Hamlet Blog


When considering the different characters in the works of Shakespeare, one may instantly think of the traditional monarchs, patricians, and the fools that are found in the majority of his plays.  Eric Heinze, Professor of Law at Queen Mary, University of London, however, chooses instead to focus on a less obvious type of character – that of the lawyer.

Beginning his lecture, Eric drew our attention to Act 5 Scene 1 of Hamlet where the titular character comes across two skulls and muses on the possible lives of their owners.  The first he considers to have belonged to either a ‘politician’ or a ‘courtier’, upon which he delivers conventional remarks about each of the professions.  When finding the second skull Hamlet breaks into a curious lecture about the role of the lawyer in his time, which Eric suggests may link to the increasing dominance of legal power over the more martial power which is seen to be exercised in Shakespeare’s history plays about Classical Rome and England.  Hamlet, having been arguably out-manoeuvred by Claudius in inheriting his father’s crown, feels an antipathy to this legal system that is supporting his uncle’s reign.

Before continuing to discuss Hamlet’s feeling towards this new legal framework that was emerging in the early Modern period, Eric looked back at one of Shakespeare’s earliest plays Henry VI part 2 and its dealing with law in a late Medieval setting.  Focusing on the trial of the jurist Lord Saye by the peasant rebel Jack Cade, Eric demonstrated the conflict between absolute martial power – ironically welded by the peasant Jack Cade and the newer legal authority epitomised by Saye.  Taking place in Act IV Scene 7, Eric demonstrated the mock trial where Saye’s commitment to legalism spells his doom when coming up against Cade.  His belief in the authority of his language and law is shown to be foolish when Saye is without the ability to enforce his judgements in Cade’s kangaroo court.  His unwise use of Latin confuses and scares the court (who believe it to be related to the demonic) whilst his rhetorical defence of himself is shown to be equally foolish in Cade’s absolutist court.  Indeed during Act IV Scene 7, all Saye can do is “say” his defence, any power he had to save himself has migrated to Cade who autocratically declares “my mouth shall be the parliament of England”.  Act IV Scene 7 serves as a medieval reaction against this rhetoric and belief in the rule of law that would come to prominence in the time period of Hamlet’s setting.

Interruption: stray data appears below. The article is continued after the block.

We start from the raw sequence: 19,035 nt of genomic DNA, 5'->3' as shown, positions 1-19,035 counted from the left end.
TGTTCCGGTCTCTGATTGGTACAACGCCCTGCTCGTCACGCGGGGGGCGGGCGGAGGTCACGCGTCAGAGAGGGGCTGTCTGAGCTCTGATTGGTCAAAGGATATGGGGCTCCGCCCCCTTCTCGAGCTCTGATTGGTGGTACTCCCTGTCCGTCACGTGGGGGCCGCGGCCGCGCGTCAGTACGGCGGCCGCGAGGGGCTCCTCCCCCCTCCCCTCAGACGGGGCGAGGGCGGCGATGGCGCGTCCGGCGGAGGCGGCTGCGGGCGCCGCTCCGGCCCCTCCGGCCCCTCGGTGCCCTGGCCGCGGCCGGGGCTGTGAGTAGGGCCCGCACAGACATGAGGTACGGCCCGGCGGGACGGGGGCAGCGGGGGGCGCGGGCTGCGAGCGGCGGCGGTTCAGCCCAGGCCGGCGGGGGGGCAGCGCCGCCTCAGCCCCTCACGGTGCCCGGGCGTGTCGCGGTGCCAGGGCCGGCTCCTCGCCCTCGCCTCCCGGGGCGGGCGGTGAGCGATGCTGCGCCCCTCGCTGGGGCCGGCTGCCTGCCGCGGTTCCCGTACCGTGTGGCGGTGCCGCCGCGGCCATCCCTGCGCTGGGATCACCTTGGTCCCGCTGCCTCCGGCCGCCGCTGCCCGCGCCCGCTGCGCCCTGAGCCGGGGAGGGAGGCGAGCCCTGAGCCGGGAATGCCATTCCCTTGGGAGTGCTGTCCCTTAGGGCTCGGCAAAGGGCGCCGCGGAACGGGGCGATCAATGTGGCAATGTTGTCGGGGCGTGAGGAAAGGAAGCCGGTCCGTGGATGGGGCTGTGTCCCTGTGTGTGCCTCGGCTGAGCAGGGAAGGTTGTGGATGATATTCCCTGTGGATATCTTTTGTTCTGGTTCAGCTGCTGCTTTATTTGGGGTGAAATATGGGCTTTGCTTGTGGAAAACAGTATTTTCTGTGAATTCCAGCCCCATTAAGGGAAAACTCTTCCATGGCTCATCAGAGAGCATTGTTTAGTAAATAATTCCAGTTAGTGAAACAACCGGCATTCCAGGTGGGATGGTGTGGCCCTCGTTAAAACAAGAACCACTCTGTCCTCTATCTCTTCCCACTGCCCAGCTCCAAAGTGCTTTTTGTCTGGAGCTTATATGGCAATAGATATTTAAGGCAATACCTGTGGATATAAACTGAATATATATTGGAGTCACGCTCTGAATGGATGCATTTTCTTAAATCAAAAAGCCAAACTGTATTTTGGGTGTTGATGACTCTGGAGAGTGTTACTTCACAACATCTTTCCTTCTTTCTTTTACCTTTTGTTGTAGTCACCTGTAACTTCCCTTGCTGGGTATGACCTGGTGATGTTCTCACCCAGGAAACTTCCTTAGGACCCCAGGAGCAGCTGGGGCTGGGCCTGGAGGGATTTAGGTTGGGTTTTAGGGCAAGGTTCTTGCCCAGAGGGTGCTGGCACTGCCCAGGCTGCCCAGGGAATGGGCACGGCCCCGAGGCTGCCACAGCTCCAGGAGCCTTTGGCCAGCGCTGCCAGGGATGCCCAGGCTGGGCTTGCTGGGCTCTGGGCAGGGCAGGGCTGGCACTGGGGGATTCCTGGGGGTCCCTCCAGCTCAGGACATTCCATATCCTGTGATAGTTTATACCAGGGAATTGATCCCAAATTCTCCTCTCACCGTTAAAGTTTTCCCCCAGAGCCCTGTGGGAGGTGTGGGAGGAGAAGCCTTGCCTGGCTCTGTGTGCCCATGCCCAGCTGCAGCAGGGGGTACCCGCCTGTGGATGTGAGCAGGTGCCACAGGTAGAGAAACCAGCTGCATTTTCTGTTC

Returning to Act 5 Scene 1 of Hamlet, Eric discussed how Hamlet’s conversation with the gravediggers is reflective of the dialectics of law, only in this case – rather than spelling the doom of Lord Saye- it serves to readdress the class difference between the Hamlet and the digger. Eric demonstrated that this movement, from the murder of Lord Saye to the gravedigger’s ability to trip up Hamlet, represents the decline of the martial exercises of power categorised in the English history plays to the fledgling power of linguistics and language that characterise Hamlet’s historical period.

In this examination of both Hamlet and Henry VI part 2, Eric demonstrated a historical shift from a world of power coming directly from the sword to a world where power is supplied through legal machinations and linguistics.

Sam Caddick.

Sam is a student on the Research Masters in Literature and Cultural History Programme, researching the work on early-twentieth-century novelist Maud Diver and her fiction about the British in India.

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